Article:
The Songs We Can't Escape


Adam Lambert
"Time for Miracles"

All sentimental sap, multi-tracked vocal fireworks, and majesterial pomp, "Miracles" asks—nay, demands—that we believe that distance is little more than a state of mind, that we're only as far away from loved ones as we think we are. It also represents this American Idol runner-up's early, populist stocking-stuffer to soul mates separated by daunting space and circumstance—think soldiers stationed abroad and their worried families back on the home front, prisoners in limbo between conjugal visits, and the like.

Little Girls

On the one hand, what a waste: The band showed up game for skuzzy, rudimentary rawk action, but the singer was late, totally hungover, and hadn't bothered to work up lyrics. On the other hand, there's something strangely attractive about how deliberately half-baked/demo-quality Little Girls seem.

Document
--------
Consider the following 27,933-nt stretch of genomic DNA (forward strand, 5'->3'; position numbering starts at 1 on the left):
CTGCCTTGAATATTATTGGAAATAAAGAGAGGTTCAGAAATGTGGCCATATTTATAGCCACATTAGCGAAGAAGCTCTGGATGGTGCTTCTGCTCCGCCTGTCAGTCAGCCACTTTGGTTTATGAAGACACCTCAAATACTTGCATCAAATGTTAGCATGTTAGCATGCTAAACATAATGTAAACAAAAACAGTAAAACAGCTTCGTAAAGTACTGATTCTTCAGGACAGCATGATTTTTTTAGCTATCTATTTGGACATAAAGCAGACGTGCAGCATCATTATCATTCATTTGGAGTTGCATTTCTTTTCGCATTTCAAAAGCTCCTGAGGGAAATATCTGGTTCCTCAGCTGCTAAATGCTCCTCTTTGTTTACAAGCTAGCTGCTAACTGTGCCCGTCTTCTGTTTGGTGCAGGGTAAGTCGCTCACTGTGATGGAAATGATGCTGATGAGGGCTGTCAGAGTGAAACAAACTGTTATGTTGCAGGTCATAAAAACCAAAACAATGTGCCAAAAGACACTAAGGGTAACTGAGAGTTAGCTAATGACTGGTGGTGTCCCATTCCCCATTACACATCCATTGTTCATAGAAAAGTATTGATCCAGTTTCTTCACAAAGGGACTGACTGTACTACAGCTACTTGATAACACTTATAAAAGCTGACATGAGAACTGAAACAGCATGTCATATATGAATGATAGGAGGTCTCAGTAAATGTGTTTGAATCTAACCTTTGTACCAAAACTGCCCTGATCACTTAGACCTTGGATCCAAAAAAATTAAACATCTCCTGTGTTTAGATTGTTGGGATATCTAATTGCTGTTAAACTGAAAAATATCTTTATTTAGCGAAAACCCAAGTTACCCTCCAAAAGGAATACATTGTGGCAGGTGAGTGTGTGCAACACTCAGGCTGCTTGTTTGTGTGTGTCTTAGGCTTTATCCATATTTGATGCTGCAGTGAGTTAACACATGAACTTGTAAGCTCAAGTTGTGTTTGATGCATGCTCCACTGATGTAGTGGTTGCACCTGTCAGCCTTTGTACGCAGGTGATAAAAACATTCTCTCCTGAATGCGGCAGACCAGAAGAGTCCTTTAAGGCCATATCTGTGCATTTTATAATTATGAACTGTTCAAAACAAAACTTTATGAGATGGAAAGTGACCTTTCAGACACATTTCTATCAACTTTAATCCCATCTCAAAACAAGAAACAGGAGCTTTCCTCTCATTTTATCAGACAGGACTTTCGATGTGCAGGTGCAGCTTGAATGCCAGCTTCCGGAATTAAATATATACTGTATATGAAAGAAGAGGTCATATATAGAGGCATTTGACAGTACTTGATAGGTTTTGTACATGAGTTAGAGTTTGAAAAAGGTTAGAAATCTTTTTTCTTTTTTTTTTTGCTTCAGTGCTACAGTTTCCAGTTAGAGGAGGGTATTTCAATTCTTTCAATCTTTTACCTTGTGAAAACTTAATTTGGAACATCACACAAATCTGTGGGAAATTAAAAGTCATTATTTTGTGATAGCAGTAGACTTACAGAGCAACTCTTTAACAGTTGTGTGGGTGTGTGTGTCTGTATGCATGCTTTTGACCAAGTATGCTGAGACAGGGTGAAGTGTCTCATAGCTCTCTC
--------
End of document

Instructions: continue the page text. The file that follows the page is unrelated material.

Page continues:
The Pinx
"The Owl"

Ain't nothing wrong with quickie cock-rock shred clinics now and again, big, ballsy workouts that exist primarily to demonstrate that the players can rip, and rip righteously; that's why we're psyched that this Atlanta crew are making the proverbial scene.

Sleigh Bells
"A/B Machines"

What's happening here is anybody's call; you'll need to bring your own powers of inference to the table. My interpretation? The singer's incanting robotically about her first- and second-string sex toys over some electroclash/surf-rock/cheerleader-cry mash-up BS. I don't hate it, but it kinda doesn't go anywhere.

Britney Spears

At the rate our culture's going, sex will be fatally cheapened—drained of every last remaining shred of sensuality, mystery, and power—by the time a health-care overhaul passes Congress. Which is, as you know, about to happen.